Federal fisheries managers have boosted the amount of red snapper by weight we're allowed to take from the Gulf of Mexico this year by 380,000 pounds.
That translates to an increase for recreational anglers of 186,000 pounds compared with the 2012 allocation.
Nobody is cheering, though I expect commercial snapper fisherman are mildly encouraged by the news. They're getting 194,000 pounds more than they did last year.
As I've said before, each annual increase in the snapper allocation is a sign the population is rebuilding and no longer being overfished. And yet you wouldn't know it by the proposed season lengths.
The feds might liken our ever-shrinking seasons to a doctor's orders to continue taking antibiotics long after our symptoms have gone away.
The difference is we trust our doctor.
This year's federal prescription calls for a 12-day Texas season, a nine-day Louisiana season, a 21-day Florida season and a 28-day season for Alabama and Mississippi.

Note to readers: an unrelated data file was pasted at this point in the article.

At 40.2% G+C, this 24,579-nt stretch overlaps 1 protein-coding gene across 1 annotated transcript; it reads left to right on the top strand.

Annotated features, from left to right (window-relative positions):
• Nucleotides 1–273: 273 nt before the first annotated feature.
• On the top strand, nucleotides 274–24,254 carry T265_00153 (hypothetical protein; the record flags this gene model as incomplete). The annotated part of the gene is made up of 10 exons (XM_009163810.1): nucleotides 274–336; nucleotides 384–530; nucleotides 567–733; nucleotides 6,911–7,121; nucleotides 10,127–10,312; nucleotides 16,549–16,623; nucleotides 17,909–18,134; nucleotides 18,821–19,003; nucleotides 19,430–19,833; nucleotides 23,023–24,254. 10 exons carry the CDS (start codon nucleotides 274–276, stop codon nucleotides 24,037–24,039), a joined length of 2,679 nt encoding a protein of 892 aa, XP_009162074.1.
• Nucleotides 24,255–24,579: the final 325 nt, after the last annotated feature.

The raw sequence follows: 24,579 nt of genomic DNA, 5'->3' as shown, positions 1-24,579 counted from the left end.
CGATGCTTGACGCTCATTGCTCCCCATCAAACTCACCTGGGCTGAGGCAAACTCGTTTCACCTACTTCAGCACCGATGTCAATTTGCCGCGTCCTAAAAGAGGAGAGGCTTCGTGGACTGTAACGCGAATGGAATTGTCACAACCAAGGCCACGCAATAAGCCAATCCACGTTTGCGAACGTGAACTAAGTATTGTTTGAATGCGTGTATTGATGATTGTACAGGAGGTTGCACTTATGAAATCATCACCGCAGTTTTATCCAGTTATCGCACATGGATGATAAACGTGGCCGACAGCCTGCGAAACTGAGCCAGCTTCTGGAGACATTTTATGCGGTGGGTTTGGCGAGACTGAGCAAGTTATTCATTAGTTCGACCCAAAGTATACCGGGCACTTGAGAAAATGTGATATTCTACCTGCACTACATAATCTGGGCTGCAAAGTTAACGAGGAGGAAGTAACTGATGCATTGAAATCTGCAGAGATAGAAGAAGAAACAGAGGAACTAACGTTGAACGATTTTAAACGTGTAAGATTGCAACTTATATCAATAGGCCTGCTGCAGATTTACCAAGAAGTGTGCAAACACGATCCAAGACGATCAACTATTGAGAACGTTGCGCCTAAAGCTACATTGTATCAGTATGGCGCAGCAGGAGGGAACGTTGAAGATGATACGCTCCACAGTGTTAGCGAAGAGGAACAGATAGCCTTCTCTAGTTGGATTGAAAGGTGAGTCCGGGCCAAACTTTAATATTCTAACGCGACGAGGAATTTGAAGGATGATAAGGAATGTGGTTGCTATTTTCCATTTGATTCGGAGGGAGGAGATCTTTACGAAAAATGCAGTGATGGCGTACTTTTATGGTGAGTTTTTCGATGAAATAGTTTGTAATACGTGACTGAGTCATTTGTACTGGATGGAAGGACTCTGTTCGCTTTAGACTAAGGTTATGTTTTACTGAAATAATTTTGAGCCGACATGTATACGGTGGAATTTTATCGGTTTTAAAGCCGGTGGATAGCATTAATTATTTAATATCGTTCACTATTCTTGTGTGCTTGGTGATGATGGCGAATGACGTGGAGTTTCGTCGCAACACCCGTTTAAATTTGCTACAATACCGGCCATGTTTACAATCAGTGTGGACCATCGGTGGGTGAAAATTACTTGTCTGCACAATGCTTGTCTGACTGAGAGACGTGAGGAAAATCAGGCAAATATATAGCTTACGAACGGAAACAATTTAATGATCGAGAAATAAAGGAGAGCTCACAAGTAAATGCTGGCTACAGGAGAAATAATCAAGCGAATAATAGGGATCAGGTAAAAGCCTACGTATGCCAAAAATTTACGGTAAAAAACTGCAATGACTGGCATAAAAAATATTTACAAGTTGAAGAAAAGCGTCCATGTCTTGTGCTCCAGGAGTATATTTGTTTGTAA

The federal snapper season begins June 1 in all five states. The closing dates for each will be officially announced in May. But don't expect much to change. If you'd like to comment on the 2013 snapper allocation, I'll provide instructions later in this column.
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National Fisherman Live: 9/9/14
In this episode:
Seafood Watch upgrades status of 21 fish species
Calif. bill attacking seafood mislabeling approved
Ballot item would protect Bristol Bay salmon
NOAA closes cod, yellowtail fishing areas
Pacific panel halves young bluefin harvest
National Fisherman Live: 8/26/14
In this episode, National Fisherman Publisher Jerry Fraser talks about his early days dragging for redfish on the Vandal.
More than a dozen higher education institutions and federal and local fishery management agencies and organizations in American Samoa, Guam, the Commonwealth of the Northern Mariana Islands and Hawaii have signed a memorandum of understanding aimed at building the capacity of the U.S. Pacific Island territories to manage their fisheries and fishery-related resources.